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Power surge for former Bruin

After overcoming injury, Giacomini finds his swing at Feather River
By: Ray Hacke Journal Sports Writer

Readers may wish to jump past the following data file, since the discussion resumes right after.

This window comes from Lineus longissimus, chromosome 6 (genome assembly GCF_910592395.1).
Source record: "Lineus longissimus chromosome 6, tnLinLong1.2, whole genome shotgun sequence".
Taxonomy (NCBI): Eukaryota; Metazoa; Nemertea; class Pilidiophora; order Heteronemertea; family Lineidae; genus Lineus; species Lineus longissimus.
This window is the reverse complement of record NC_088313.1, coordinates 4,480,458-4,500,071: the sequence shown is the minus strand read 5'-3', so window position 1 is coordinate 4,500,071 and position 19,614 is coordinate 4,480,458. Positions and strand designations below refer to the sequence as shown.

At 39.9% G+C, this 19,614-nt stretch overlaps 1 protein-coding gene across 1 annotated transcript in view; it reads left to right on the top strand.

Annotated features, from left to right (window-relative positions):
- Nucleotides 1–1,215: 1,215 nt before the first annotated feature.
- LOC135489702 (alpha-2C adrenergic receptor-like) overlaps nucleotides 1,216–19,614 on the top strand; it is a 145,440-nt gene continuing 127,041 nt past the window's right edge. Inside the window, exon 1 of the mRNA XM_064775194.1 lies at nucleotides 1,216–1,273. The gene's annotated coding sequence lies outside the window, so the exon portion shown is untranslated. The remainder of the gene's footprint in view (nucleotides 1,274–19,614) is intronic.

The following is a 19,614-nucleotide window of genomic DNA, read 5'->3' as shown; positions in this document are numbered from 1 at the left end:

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Ryan Giacomini was admittedly never much of a home run hitter before coming to Feather River College. “I’d never hit more than one home run in a season at any level,” he said. The 2006 graduate of Bear River High would thus seem an unlikely candidate to lead his collegiate conference in round-trippers. But that’s exactly what Giacomini has accomplished — and he was named the Golden Valley Conference’s Player of the Year to boot. Giacomini recently completed his sophomore season at Feather River, during which the 6-foot-1 first baseman swatted a GVC-high nine home runs in 43 regular-season games and also led the conference in RBIs with 60. “I wasn’t expecting to hit nine home runs,” Giacomini said. “I just had a whole new confidence this year. I was just swinging hard and (the ball) was going out. It just kind of happened that way.” Giacomini hit .377 (58-for-154) during the regular season and was among the GVC’s leaders in several other offensive categories, including total bases (first, 109), runs scored (second, 59) and slugging percentage (second, .708). Feather River coach Terry Baumgartner said the key to Giacomini’s success on the field has been his willingness to put in extra work off of it – particularly in the weight room. “He’s gotten bigger and stronger over the years,” Baumgartner said. “He understands how to hit balls better than he did when he first got here, too.” “I don’t feel I did anything different (with my swing),” Giacomini said. “I just worked hard in the weight room for three years and it paid off. “I was also way more aggressive (at the plate). If you make hard contact consistently, some of them are going to go out.” Giacomini’s offensive numbers weren’t the only reason GVC coaches chose him as the conference’s Player of the Year. “Defensively, he’s one of the best first basemen I’ve seen around the bag,” Baumgartner said. “When an infielder makes a bad throw, he can pick it and make it look good. He’s eliminated a lot of errors from our infield.” Giacomini’s efforts helped Feather River (42-5) win its second consecutive GVC crown. The Golden Eagles were also ranked 11th nationally before losing two games in the California Community College Athletic Association Super Regional that Feather River hosted last weekend. In postseason play, Giacomini struggled, hitting .188 with three RBIs and striking out five times in 16 at-bats. He also led the GVC in strikeouts during the regular season with 36. The fact that Giacomini is even on the field – let alone the GVC’s home run champ and Player of the Year – is a miracle in itself. Giacomini dislocated his right knee twice during his first two varsity seasons at Bear River. His doctor told him that he had no cartilage under his kneecap – and he should never play again. Still, Giacomini returned to the diamond for his senior season, and except for the season he redshirted at Feather River in 2007, he’s been playing regularly ever since. “My doctor’s surprised that I’m still playing every summer when I see him for a check-up,” Giacomini said. “Maybe I should stop for health reasons, but when you love the game, you don’t want to stop. That’s just the way it is.” “I’ve upgraded my knee brace from a simple one to a big one to hold my knee in place,” he added. “As long as it’s working, I’m going to keep using it.” Giacomini has not yet chosen the four-year school to which he plans to transfer. So far, he’s gotten only one scholarship offer – from Missouri Western State University, an NCAA Division II school. “In junior college, you don’t find out (who’s interested) until after the season anyway,” he said. There’s an outside chance that Giacomini could be selected in next month’s Major League Baseball draft. If that happens, Giacomini said, “I’ll have to make a big decision.” “Pro scouts have been at our games, but not necessarily for me,” Giacomini said. “We’ve got a lot of good talent on our team.” “He won’t get drafted this year,” Baumgartner said. “He’s got a couple of years of seasoning before he can start looking at that.” Baumgartner said Giacomini will most likely end up at a Division II school because Giacomini is close to earning his associate’s degree in business. Giacomini would be a third-year transfer, and the NCAA requires third-year transfers to Division I schools to complete 60 percent of their degrees at the institutions to which they transfer. At a D-II school, Giacomini won’t lose most of the credits he’s already earned, according to Baumgartner. “It would be the best fit for him academically and baseball-wise,” the coach said. Giacomini doesn’t regret his decision to stay an extra year at the junior college level. “I knew I had to have a good year to get some good (scholarship) offers,” Giacomini said. “I had a good year. Hopefully I’ll start getting the offers soon.”